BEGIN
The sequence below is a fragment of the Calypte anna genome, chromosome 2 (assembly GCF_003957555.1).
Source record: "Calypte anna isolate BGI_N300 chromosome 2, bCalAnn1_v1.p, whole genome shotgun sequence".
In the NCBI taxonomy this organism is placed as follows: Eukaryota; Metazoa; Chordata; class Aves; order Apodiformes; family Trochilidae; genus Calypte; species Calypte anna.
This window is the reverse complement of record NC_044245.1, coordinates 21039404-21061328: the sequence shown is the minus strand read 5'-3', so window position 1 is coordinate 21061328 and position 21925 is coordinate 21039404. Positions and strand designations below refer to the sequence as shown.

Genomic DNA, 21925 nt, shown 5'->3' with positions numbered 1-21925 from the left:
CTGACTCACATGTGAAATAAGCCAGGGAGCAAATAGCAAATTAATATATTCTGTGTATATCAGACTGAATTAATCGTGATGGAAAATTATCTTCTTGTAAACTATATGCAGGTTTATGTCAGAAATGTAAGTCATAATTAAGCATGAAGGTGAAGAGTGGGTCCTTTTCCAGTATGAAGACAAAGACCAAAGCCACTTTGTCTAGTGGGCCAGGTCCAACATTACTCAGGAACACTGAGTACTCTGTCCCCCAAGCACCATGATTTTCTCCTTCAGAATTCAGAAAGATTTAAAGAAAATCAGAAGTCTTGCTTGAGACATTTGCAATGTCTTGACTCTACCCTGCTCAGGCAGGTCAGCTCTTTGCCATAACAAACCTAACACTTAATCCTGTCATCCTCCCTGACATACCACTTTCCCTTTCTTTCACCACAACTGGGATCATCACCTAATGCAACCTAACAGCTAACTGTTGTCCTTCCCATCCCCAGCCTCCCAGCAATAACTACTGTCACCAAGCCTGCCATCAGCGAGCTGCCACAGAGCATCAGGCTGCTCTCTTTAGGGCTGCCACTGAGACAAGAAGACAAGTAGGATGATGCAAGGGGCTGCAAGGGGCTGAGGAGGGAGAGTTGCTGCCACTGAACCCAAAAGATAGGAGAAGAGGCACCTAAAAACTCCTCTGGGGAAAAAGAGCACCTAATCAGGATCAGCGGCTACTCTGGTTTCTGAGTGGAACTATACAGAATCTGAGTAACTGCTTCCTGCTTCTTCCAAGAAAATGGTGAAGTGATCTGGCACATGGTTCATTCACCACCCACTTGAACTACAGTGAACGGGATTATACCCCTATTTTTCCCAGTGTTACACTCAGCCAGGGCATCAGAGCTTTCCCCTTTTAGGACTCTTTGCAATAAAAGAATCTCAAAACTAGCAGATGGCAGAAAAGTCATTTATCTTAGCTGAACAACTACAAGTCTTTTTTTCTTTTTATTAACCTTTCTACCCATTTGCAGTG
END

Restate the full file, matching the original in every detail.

The sequence below is a fragment of the Calypte anna genome, chromosome 2 (assembly GCF_003957555.1).
Source record: "Calypte anna isolate BGI_N300 chromosome 2, bCalAnn1_v1.p, whole genome shotgun sequence".
In the NCBI taxonomy this organism is placed as follows: Eukaryota; Metazoa; Chordata; class Aves; order Apodiformes; family Trochilidae; genus Calypte; species Calypte anna.
This window is the reverse complement of record NC_044245.1, coordinates 21039404-21061328: the sequence shown is the minus strand read 5'-3', so window position 1 is coordinate 21061328 and position 21925 is coordinate 21039404. Positions and strand designations below refer to the sequence as shown.

Genomic DNA, 21925 nt, shown 5'->3' with positions numbered 1-21925 from the left:
CTGACTCACATGTGAAATAAGCCAGGGAGCAAATAGCAAATTAATATATTCTGTGTATATCAGACTGAATTAATCGTGATGGAAAATTATCTTCTTGTAAACTATATGCAGGTTTATGTCAGAAATGTAAGTCATAATTAAGCATGAAGGTGAAGAGTGGGTCCTTTTCCAGTATGAAGACAAAGACCAAAGCCACTTTGTCTAGTGGGCCAGGTCCAACATTACTCAGGAACACTGAGTACTCTGTCCCCCAAGCACCATGATTTTCTCCTTCAGAATTCAGAAAGATTTAAAGAAAATCAGAAGTCTTGCTTGAGACATTTGCAATGTCTTGACTCTACCCTGCTCAGGCAGGTCAGCTCTTTGCCATAACAAACCTAACACTTAATCCTGTCATCCTCCCTGACATACCACTTTCCCTTTCTTTCACCACAACTGGGATCATCACCTAATGCAACCTAACAGCTAACTGTTGTCCTTCCCATCCCCAGCCTCCCAGCAATAACTACTGTCACCAAGCCTGCCATCAGCGAGCTGCCACAGAGCATCAGGCTGCTCTCTTTAGGGCTGCCACTGAGACAAGAAGACAAGTAGGATGATGCAAGGGGCTGCAAGGGGCTGAGGAGGGAGAGTTGCTGCCACTGAACCCAAAAGATAGGAGAAGAGGCACCTAAAAACTCCTCTGGGGAAAAAGAGCACCTAATCAGGATCAGCGGCTACTCTGGTTTCTGAGTGGAACTATACAGAATCTGAGTAACTGCTTCCTGCTTCTTCCAAGAAAATGGTGAAGTGATCTGGCACATGGTTCATTCACCACCCACTTGAACTACAGTGAACGGGATTATACCCCTATTTTTCCCAGTGTTACACTCAGCCAGGGCATCAGAGCTTTCCCCTTTTAGGACTCTTTGCAATAAAAGAATCTCAAAACTAGCAGATGGCAGAAAAGTCATTTATCTTAGCTGAACAACTACAAGTCTTTTTTTCTTTTTATTAACCTTTCTACCCATTTGCAGTG